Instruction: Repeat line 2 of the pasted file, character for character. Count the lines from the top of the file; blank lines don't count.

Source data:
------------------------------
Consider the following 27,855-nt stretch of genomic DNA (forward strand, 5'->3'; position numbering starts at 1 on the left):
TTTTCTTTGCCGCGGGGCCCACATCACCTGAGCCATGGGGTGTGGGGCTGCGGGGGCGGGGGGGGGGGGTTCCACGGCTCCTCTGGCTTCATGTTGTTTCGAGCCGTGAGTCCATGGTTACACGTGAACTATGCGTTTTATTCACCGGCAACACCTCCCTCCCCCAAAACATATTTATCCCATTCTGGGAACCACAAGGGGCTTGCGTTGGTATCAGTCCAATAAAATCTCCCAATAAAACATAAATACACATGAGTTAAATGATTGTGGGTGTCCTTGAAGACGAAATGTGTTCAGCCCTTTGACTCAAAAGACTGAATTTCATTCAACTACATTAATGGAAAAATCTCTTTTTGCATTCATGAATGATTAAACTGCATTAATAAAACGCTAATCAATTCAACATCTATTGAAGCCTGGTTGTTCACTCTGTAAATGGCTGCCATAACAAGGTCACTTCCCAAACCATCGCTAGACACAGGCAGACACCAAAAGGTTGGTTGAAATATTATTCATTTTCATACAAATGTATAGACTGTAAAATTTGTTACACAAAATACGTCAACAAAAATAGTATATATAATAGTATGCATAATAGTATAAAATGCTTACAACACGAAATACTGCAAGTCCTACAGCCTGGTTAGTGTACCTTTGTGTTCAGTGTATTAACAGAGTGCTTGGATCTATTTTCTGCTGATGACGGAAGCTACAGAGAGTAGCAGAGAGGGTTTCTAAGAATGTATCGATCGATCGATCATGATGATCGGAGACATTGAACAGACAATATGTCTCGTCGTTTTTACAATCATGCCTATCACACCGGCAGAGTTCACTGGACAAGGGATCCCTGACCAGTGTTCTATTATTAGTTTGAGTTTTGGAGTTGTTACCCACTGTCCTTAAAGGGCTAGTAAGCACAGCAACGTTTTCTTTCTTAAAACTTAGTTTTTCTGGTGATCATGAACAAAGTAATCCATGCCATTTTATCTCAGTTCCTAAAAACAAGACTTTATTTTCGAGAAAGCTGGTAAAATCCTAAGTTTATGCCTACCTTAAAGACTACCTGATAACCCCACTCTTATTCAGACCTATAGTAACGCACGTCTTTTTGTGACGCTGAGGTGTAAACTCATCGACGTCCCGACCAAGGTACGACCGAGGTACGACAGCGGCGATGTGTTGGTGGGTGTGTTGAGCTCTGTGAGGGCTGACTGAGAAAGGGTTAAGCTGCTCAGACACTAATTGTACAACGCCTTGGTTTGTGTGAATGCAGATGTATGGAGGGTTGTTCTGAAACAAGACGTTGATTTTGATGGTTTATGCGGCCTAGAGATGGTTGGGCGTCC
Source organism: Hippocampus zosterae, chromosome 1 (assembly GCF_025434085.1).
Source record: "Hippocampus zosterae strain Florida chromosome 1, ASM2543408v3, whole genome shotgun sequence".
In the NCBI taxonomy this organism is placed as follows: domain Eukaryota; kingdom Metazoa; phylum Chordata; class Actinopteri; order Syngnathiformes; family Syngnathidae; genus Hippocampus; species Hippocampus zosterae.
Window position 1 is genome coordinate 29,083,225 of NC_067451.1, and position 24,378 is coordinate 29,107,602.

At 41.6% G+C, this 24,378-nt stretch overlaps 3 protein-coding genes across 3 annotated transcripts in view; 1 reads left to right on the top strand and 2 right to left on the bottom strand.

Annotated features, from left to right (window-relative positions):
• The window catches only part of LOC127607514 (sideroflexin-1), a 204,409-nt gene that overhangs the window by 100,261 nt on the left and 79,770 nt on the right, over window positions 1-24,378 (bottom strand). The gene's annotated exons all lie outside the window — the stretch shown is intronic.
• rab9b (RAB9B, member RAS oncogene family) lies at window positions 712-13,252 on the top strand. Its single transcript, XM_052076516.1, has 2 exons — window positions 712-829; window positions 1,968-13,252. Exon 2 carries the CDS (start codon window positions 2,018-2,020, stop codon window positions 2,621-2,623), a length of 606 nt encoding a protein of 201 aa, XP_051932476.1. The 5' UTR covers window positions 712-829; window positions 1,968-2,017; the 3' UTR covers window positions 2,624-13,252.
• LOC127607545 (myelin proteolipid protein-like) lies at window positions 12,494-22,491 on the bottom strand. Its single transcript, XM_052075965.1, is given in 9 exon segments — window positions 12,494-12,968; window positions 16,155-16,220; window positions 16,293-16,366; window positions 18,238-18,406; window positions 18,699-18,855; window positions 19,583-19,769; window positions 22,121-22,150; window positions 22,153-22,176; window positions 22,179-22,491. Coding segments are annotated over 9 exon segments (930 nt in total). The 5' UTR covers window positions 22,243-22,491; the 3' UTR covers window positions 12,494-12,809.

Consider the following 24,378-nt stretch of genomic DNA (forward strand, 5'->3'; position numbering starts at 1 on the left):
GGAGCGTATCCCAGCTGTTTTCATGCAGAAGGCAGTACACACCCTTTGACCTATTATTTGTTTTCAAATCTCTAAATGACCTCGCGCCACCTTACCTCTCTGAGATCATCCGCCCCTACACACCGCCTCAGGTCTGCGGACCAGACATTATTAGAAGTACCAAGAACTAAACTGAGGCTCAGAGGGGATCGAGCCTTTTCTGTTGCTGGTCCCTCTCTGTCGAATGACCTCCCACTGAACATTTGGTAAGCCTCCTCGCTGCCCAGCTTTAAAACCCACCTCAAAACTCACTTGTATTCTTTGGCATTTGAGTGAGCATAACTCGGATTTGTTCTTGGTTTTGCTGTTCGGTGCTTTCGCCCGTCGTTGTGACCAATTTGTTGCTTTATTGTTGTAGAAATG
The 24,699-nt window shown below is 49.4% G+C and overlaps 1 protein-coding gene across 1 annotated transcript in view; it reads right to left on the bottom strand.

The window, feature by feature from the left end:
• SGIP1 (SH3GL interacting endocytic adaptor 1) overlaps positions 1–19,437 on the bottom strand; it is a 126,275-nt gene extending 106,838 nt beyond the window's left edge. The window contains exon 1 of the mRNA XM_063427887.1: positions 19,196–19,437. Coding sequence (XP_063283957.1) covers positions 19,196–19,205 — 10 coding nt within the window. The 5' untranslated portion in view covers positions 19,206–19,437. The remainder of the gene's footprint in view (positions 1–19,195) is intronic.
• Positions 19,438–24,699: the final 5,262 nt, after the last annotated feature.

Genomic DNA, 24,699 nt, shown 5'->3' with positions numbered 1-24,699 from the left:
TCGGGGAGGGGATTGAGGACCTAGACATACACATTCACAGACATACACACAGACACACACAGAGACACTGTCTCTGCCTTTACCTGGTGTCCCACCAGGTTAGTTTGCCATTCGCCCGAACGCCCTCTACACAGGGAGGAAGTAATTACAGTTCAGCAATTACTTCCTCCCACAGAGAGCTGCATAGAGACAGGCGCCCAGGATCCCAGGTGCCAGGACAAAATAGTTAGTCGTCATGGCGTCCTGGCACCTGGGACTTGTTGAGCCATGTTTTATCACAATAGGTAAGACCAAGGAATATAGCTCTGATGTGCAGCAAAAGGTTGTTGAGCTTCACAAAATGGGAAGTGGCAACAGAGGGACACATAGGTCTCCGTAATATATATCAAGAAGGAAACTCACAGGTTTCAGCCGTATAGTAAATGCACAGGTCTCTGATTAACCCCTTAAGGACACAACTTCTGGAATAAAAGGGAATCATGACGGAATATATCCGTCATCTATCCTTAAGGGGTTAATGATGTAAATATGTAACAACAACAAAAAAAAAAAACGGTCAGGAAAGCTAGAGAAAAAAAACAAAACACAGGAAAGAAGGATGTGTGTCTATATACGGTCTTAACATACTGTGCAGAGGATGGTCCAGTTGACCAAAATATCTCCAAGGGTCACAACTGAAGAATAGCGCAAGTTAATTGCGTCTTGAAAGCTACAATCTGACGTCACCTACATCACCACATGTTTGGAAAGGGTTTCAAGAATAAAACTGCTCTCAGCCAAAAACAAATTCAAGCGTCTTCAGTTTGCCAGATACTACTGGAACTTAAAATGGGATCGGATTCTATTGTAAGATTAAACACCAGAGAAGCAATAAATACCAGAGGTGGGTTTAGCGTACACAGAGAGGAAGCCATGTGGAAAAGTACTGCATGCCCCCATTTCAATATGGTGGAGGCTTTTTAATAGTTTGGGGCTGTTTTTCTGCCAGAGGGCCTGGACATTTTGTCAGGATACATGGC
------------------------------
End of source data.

TTTTCTTTGCCGCGGGGCCCACATCACCTGAGCCATGGGGTGTGGGGCTGCGGGGGCGGGGGGGGGGGGTTCCACGGCTCCTCTGGCTTCATGTTGTTTCGAGCCGTGAGTCCATGGTTACACGTGAACTATGCGTTTTATTCACCGGCAACACCTCCCTCCCCCAAAACATATTTATCCCATTCTGGGAACCACAAGGGGCTTGCGTTGGTATCAGTCCAATAAAATCTCCCAATAAAACATAAATACACATGAGTTAAATGATTGTGGGTGTCCTTGAAGACGAAATGTGTTCAGCCCTTTGACTCAAAAGACTGAATTTCATTCAACTACATTAATGGAAAAATCTCTTTTTGCATTCATGAATGATTAAACTGCATTAATAAAACGCTAATCAATTCAACATCTATTGAAGCCTGGTTGTTCACTCTGTAAATGGCTGCCATAACAAGGTCACTTCCCAAACCATCGCTAGACACAGGCAGACACCAAAAGGTTGGTTGAAATATTATTCATTTTCATACAAATGTATAGACTGTAAAATTTGTTACACAAAATACGTCAACAAAAATAGTATATATAATAGTATGCATAATAGTATAAAATGCTTACAACACGAAATACTGCAAGTCCTACAGCCTGGTTAGTGTACCTTTGTGTTCAGTGTATTAACAGAGTGCTTGGATCTATTTTCTGCTGATGACGGAAGCTACAGAGAGTAGCAGAGAGGGTTTCTAAGAATGTATCGATCGATCGATCATGATGATCGGAGACATTGAACAGACAATATGTCTCGTCGTTTTTACAATCATGCCTATCACACCGGCAGAGTTCACTGGACAAGGGATCCCTGACCAGTGTTCTATTATTAGTTTGAGTTTTGGAGTTGTTACCCACTGTCCTTAAAGGGCTAGTAAGCACAGCAACGTTTTCTTTCTTAAAACTTAGTTTTTCTGGTGATCATGAACAAAGTAATCCATGCCATTTTATCTCAGTTCCTAAAAACAAGACTTTATTTTCGAGAAAGCTGGTAAAATCCTAAGTTTATGCCTACCTTAAAGACTACCTGATAACCCCACTCTTATTCAGACCTATAGTAACGCACGTCTTTTTGTGACGCTGAGGTGTAAACTCATCGACGTCCCGACCAAGGTACGACCGAGGTACGACAGCGGCGATGTGTTGGTGGGTGTGTTGAGCTCTGTGAGGGCTGACTGAGAAAGGGTTAAGCTGCTCAGACACTAATTGTACAACGCCTTGGTTTGTGTGAATGCAGATGTATGGAGGGTTGTTCTGAAACAAGACGTTGATTTTGATGGTTTATGCGGCCTAGAGATGGTTGGGCGTCC